on a diet :: william matthews

       Eat all you want
      but don’t swallow it.

      —Archie Moore

The ruth of soups and balm of sauces
I renounce equally. What Rorschach saw
in ink I find in the buttery frizzle
in the sauté pan, and I leave it behind,
and the sweet peat-smoke tang of bananas,
and cream in clots, and chocolate. I give
away the satisfactions of food and take
desire for food: I’ll be travelling light

to the heaven of revisions. Why be
adipose: an expense, etc.,
in a waste, etc.? Something like
the body of the poet’s work, with its
pale shadows, begins to pare and replace
the poet’s body, and isn’t it time?

miniscule things :: william matthews

There’s a crack in this glass so fine we can’t see it,
and in the blue eye of the candleflame’s needle
there’s a dark fleck, a speck of imperfection

that could contain, like a microchip, an epic
treatise on beauty, except it’s in the eye of the beheld.
And at the base of our glass there’s nothing

so big as a tiny puddle, but an ooze, a viscous
patina like liquefied tarnish. It’s like a text
so short it consists only of the author’s signature,

which has to stand, like the future, for what might
have been: a novel, let’s say, thick with ambiguous life.
Its hero forgets his goal as he nears it, so that it’s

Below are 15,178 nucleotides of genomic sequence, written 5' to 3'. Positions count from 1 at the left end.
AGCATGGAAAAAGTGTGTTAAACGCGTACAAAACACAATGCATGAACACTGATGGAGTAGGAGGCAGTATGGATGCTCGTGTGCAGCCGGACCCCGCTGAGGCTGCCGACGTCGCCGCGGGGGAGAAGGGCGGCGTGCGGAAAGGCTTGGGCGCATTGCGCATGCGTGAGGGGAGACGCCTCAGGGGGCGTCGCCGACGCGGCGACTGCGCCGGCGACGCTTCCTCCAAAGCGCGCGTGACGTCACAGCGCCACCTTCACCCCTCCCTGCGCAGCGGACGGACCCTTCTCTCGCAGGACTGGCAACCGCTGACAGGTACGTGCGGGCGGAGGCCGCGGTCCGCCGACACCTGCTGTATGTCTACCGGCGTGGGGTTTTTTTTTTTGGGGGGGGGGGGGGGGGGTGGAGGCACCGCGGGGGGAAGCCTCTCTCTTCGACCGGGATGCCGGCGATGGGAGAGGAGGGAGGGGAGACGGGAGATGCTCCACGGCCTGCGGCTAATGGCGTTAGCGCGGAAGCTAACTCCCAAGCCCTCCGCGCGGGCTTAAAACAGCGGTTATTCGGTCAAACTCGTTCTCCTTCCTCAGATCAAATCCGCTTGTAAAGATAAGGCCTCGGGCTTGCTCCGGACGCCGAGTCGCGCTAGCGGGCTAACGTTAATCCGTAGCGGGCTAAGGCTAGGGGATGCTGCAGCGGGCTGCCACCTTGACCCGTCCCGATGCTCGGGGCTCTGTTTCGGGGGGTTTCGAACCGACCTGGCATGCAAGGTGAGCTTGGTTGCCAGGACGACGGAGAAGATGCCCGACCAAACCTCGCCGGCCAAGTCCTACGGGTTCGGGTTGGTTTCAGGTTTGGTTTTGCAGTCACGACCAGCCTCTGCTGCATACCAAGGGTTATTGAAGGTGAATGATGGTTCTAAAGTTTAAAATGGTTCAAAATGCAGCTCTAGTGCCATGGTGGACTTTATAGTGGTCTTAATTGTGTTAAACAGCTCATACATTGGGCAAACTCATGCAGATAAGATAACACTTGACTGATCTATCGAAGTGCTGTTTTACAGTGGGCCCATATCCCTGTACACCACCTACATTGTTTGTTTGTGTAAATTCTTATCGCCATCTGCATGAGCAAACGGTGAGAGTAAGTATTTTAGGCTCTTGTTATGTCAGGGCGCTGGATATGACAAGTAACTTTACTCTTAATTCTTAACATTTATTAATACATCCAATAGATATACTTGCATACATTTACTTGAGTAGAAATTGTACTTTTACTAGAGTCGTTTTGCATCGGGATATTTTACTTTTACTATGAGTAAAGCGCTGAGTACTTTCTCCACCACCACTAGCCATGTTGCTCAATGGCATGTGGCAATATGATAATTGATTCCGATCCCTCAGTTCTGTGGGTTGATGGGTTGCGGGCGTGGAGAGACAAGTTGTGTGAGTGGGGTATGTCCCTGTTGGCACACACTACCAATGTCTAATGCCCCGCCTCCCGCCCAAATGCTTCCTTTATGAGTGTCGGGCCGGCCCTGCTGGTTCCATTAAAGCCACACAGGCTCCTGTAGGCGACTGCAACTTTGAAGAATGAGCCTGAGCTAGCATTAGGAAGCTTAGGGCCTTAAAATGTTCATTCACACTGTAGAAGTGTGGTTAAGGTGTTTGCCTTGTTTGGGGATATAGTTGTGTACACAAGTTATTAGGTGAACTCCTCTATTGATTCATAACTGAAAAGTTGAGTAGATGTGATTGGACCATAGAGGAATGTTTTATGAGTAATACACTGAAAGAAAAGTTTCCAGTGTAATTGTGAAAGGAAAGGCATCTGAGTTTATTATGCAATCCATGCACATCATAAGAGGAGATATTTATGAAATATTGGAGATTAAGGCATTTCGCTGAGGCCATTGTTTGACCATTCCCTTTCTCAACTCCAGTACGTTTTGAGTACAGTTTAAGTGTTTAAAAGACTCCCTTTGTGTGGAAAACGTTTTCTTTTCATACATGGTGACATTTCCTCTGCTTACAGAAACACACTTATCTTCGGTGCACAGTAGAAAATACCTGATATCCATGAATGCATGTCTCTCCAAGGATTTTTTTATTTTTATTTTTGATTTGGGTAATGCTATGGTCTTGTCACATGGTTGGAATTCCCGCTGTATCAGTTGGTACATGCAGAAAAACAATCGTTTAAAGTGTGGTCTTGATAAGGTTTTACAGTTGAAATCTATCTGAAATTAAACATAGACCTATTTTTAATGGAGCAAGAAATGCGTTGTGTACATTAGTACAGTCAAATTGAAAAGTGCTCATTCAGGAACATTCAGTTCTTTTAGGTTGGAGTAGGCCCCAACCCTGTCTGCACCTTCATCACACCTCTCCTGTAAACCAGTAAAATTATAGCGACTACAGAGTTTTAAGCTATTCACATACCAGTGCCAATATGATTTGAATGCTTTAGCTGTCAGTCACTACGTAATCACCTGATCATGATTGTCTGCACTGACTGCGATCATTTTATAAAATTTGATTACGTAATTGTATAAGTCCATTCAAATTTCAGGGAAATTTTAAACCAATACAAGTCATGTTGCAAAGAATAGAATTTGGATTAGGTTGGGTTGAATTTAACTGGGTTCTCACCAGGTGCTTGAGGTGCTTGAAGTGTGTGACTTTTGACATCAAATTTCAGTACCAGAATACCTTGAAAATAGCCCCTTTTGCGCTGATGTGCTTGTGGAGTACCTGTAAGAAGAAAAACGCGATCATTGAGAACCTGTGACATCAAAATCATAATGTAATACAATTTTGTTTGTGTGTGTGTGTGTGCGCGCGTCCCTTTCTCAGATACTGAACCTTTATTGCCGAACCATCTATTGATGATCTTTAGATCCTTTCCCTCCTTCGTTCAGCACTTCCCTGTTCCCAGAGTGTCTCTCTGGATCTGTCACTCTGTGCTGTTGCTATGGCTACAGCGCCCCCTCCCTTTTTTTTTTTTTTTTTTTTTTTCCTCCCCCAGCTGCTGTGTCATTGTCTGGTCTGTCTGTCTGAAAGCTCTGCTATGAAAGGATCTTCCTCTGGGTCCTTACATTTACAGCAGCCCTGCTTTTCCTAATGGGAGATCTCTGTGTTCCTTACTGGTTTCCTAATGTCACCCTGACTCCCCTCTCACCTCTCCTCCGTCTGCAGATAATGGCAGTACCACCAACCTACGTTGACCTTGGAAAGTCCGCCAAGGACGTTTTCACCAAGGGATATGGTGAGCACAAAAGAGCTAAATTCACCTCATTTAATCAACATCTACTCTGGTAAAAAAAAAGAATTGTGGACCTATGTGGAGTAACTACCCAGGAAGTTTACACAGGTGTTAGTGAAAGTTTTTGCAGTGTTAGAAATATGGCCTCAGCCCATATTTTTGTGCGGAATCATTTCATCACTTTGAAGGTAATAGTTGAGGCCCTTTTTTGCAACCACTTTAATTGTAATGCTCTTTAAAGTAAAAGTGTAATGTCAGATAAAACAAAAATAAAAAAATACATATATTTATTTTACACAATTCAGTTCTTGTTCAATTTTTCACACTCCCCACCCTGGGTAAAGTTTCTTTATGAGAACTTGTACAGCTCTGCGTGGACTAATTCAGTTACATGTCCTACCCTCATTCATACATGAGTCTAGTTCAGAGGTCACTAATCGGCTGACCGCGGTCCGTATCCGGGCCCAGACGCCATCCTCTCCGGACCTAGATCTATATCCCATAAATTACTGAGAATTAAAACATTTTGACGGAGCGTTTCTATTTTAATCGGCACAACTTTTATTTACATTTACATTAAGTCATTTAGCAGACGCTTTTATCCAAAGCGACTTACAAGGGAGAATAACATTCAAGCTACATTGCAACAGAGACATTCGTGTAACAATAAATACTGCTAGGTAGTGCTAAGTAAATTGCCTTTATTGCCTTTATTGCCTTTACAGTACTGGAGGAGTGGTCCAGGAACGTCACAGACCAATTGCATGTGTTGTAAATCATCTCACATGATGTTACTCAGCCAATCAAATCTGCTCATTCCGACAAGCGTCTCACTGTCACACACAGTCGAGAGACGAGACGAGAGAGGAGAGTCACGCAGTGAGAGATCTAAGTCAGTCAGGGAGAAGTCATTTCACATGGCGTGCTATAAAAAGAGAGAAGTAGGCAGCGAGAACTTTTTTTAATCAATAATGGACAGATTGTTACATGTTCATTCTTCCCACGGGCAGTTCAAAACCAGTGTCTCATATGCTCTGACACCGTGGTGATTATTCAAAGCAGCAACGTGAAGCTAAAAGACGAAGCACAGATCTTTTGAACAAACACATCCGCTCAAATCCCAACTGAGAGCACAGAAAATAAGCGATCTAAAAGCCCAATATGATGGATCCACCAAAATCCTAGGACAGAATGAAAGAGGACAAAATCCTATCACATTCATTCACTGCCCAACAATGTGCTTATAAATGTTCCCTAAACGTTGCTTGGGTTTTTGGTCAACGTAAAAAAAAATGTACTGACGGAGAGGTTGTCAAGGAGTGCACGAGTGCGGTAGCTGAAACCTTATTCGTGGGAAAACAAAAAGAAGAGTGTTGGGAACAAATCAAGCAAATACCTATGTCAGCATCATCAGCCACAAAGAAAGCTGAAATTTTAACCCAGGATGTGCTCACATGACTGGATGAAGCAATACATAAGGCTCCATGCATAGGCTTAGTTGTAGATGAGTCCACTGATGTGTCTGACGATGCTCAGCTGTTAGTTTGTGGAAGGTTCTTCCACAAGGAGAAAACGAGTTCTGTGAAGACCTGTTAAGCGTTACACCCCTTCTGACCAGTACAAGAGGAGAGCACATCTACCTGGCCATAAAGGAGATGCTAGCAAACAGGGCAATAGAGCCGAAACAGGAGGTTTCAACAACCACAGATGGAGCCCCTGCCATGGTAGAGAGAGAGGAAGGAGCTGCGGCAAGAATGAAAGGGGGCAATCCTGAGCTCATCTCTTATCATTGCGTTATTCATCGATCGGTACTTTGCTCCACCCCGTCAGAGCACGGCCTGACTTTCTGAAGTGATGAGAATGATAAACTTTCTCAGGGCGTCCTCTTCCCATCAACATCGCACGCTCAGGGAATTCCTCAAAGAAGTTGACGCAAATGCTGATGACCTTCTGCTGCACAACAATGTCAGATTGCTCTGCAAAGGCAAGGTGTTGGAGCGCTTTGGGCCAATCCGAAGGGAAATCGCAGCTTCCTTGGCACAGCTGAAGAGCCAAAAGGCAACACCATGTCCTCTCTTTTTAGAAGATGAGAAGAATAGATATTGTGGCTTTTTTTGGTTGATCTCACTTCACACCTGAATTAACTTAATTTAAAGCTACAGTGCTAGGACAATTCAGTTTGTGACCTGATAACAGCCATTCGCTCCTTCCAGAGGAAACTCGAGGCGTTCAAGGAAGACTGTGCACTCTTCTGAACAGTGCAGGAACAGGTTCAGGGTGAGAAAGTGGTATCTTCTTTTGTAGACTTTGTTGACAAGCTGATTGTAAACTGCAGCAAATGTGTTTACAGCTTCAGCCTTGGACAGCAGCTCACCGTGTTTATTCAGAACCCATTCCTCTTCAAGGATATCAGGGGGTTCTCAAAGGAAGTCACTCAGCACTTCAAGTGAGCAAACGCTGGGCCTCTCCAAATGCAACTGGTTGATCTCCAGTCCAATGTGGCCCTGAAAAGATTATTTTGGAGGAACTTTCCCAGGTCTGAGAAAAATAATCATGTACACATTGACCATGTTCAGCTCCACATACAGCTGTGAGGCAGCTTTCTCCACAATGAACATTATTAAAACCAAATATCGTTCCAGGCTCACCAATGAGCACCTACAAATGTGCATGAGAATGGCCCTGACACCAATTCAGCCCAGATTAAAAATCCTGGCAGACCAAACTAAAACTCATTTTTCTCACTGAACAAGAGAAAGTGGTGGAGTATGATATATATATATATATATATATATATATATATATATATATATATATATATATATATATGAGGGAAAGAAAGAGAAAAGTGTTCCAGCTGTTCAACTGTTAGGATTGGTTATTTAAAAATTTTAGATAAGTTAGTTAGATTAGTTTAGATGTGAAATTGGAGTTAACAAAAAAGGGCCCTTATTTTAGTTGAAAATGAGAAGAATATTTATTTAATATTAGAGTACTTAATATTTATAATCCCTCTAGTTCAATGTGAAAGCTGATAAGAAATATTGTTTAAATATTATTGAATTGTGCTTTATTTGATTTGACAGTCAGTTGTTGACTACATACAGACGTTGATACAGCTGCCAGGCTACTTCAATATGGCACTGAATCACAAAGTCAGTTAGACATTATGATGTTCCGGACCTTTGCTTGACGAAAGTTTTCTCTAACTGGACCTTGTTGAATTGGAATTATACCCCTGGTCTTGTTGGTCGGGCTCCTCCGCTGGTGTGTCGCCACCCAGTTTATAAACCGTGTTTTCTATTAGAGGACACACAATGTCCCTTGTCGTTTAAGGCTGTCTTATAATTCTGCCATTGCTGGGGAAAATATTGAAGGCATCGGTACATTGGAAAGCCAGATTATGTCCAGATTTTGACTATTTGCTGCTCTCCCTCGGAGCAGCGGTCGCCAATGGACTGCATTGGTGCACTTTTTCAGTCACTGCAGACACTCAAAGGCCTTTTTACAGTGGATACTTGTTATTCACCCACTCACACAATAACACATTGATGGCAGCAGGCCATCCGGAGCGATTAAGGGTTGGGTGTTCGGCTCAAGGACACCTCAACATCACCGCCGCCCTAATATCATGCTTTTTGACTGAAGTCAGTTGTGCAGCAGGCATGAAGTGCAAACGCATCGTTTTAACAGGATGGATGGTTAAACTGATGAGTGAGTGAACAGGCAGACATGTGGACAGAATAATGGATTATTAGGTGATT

like rain evaporating in the very sight of parched
Saharans on the desert floor. There, by chance, he meets
a thirsty and beautiful woman. What a small world!

the search party :: william matthews

I wondered if the others felt
as heroic
as safe: my unmangled family
slept while I slid uncertain feet ahead
behind my flashlight’s beam.
Stones, thick roots as twisted as
a ruined body,
what did I fear?
I hoped my batteries
had eight more lives
than the lost child.
I feared I’d find something.

Reader, by now you must be sure
you know just where we are,
deep in symbolic woods.
Irony, self-accusation,
someone else’s suffering.
The search is that of art.

You’re wrong, though it’s
an intelligent mistake.
There was a real lost child.
I don’t want to swaddle it
in metaphor.
I’m just a journalist
who can’t believe in objectivity.
I’m in these poems
because I’m in my life.
But I digress.
A man four volunteers
to the left of me
made the discovery.

We circled in like waves
returning to the parent shock.
You’ve read this far, you might as well
have been there too. Your eyes accuse
me of false chase. Come off it,
you’re the one who thought it wouldn’t
matter what we found.
Though we came with lights
and tongues thick in our heads,
the issue was a human life.
The child was still
alive. Admit you’re glad.

the scalpel :: william matthews

They’d stunned me groggy with Demoral and bland
assurances, but I could see it: a dour adolescent scythe.
100…I’d hate to meet that 99 tad when it grows to 98
up. And here’s what else I saw: my glowing corpse

amidst a huddle of apprentice docs—this is a teaching
hospital I’ve died in. Of course I can’t hear a word
they’re saying. “Let him be a lesson to you?” “What did
he do to be so black and blue?” I’m now curriculum

to them, but to the scalpel I’m the sweetest dream
that labor knows. And to myself? I’m like a dwindling
star. I watch the energy leap off me in tarry blobs